By eliminating direct interaction with the DOM, it results in a massive reduction of deployed code size. That makes it lighter and faster than Angular or Backbone, added to that, React applications work without reloading. It is common practice to improve the user experience when utilising the skeleton loading solution. There is one outcome of these actions – the application will seem much, much faster. React was also designed having SEO in mind – it sends a completely rendered page from either the server or the client to the browser.
React is based on components, which means that after you translate a design into code you can easily reuse components from across the application, and even change a whole module, saving precious time. What’s more, the component approach makes the application much more atomic and testable.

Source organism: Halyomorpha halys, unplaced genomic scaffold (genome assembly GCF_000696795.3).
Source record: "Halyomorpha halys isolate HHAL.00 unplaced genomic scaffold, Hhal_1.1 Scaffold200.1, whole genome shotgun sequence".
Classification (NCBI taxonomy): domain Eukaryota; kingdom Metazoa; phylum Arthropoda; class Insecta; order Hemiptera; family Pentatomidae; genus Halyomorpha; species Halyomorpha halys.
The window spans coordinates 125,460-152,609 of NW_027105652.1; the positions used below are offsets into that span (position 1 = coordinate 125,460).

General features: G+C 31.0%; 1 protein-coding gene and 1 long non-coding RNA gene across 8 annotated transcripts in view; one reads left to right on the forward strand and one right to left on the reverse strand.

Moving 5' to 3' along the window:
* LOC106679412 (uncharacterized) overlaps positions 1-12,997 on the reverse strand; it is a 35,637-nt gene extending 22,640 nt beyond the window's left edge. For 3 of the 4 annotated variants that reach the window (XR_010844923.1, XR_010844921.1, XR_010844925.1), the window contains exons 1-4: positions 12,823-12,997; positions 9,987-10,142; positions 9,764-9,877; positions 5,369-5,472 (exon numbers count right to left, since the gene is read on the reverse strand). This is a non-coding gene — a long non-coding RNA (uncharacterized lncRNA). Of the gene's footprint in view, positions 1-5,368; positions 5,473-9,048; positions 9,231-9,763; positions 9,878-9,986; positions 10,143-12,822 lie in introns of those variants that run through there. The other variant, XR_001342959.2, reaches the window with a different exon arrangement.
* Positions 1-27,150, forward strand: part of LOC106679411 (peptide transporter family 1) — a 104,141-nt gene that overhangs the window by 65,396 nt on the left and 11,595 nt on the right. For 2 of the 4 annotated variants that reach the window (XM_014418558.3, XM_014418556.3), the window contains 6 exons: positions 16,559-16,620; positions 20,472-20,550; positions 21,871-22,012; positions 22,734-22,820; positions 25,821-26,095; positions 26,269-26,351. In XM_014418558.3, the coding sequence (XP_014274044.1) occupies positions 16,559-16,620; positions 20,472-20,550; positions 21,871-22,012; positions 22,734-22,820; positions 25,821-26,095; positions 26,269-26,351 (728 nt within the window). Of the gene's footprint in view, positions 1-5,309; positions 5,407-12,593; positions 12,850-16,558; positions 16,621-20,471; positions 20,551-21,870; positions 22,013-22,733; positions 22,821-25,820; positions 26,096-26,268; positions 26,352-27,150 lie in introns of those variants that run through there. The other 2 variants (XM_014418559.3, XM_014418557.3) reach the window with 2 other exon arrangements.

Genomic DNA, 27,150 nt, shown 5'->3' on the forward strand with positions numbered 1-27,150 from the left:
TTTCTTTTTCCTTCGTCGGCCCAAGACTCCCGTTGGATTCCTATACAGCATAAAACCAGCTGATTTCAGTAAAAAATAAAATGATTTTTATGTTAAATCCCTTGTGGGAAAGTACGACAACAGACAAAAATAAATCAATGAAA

#Maintenance Cost Reduction
React’s reusable components make adding new features and implementing minor changes much easier. Another benefit is that developers and QAs will be able to easily find and isolate bugs with React specific developer tools for browsers, which are provided by Facebook. It gives you information about which component was used to generate a particular piece of UI.
There are lots of reasons why we need not worry about the future of React – the library is constantly updated and developed by Facebook, who continually invest in it. Messenger, Instagram, Newsfeed and Ads Marketplace are based solely on it. It is not the only big player using this technology – it is also used by other large companies such as Netflix, Airbnb, Paypal and many more. Also the React community is unquestionably expanded, what means that lot of problems have already been discussed and solved.
And if you want to know more about React’s benefits and how to start working with this library – read our interview with Nader Dabit, who teaches React across the world.